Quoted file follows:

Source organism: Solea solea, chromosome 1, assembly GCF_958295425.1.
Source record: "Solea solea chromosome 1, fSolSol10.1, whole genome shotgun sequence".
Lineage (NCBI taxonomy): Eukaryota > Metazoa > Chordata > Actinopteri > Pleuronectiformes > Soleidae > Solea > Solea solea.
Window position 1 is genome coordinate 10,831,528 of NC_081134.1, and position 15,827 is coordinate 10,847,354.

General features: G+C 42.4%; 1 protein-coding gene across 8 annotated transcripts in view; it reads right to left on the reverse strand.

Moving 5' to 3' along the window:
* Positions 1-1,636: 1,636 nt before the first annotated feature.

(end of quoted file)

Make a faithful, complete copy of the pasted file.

Source organism: Solea solea, chromosome 1, assembly GCF_958295425.1.
Source record: "Solea solea chromosome 1, fSolSol10.1, whole genome shotgun sequence".
Lineage (NCBI taxonomy): Eukaryota > Metazoa > Chordata > Actinopteri > Pleuronectiformes > Soleidae > Solea > Solea solea.
Window position 1 is genome coordinate 10,831,528 of NC_081134.1, and position 15,827 is coordinate 10,847,354.

General features: G+C 42.4%; 1 protein-coding gene across 8 annotated transcripts in view; it reads right to left on the reverse strand.

Moving 5' to 3' along the window:
* Positions 1-1,636: 1,636 nt before the first annotated feature.